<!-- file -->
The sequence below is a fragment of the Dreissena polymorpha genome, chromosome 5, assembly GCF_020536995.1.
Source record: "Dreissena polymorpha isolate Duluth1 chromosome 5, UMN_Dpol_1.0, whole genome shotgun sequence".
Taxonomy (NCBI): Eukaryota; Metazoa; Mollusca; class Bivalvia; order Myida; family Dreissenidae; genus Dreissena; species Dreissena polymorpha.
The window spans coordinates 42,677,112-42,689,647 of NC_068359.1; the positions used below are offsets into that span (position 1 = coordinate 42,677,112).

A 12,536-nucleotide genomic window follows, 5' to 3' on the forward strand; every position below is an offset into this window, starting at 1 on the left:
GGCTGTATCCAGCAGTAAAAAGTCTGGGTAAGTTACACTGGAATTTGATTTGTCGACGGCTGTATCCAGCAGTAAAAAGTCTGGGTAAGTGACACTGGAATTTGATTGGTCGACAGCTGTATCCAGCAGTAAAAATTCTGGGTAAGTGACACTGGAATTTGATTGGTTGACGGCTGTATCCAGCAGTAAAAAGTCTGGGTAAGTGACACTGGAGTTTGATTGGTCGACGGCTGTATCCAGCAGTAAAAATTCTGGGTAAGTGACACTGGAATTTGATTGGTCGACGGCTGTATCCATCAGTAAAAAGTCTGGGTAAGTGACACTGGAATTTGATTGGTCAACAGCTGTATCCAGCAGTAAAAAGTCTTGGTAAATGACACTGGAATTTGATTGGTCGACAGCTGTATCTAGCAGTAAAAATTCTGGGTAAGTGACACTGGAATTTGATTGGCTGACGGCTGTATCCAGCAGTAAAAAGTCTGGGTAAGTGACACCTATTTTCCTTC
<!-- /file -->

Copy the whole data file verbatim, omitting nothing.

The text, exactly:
The sequence below is a fragment of the Dreissena polymorpha genome, chromosome 5, assembly GCF_020536995.1.
Source record: "Dreissena polymorpha isolate Duluth1 chromosome 5, UMN_Dpol_1.0, whole genome shotgun sequence".
Taxonomy (NCBI): Eukaryota; Metazoa; Mollusca; class Bivalvia; order Myida; family Dreissenidae; genus Dreissena; species Dreissena polymorpha.
The window spans coordinates 42,677,112-42,689,647 of NC_068359.1; the positions used below are offsets into that span (position 1 = coordinate 42,677,112).

A 12,536-nucleotide genomic window follows, 5' to 3' on the forward strand; every position below is an offset into this window, starting at 1 on the left:
GGCTGTATCCAGCAGTAAAAAGTCTGGGTAAGTTACACTGGAATTTGATTTGTCGACGGCTGTATCCAGCAGTAAAAAGTCTGGGTAAGTGACACTGGAATTTGATTGGTCGACAGCTGTATCCAGCAGTAAAAATTCTGGGTAAGTGACACTGGAATTTGATTGGTTGACGGCTGTATCCAGCAGTAAAAAGTCTGGGTAAGTGACACTGGAGTTTGATTGGTCGACGGCTGTATCCAGCAGTAAAAATTCTGGGTAAGTGACACTGGAATTTGATTGGTCGACGGCTGTATCCATCAGTAAAAAGTCTGGGTAAGTGACACTGGAATTTGATTGGTCAACAGCTGTATCCAGCAGTAAAAAGTCTTGGTAAATGACACTGGAATTTGATTGGTCGACAGCTGTATCTAGCAGTAAAAATTCTGGGTAAGTGACACTGGAATTTGATTGGCTGACGGCTGTATCCAGCAGTAAAAAGTCTGGGTAAGTGACACCTATTTTCCTTC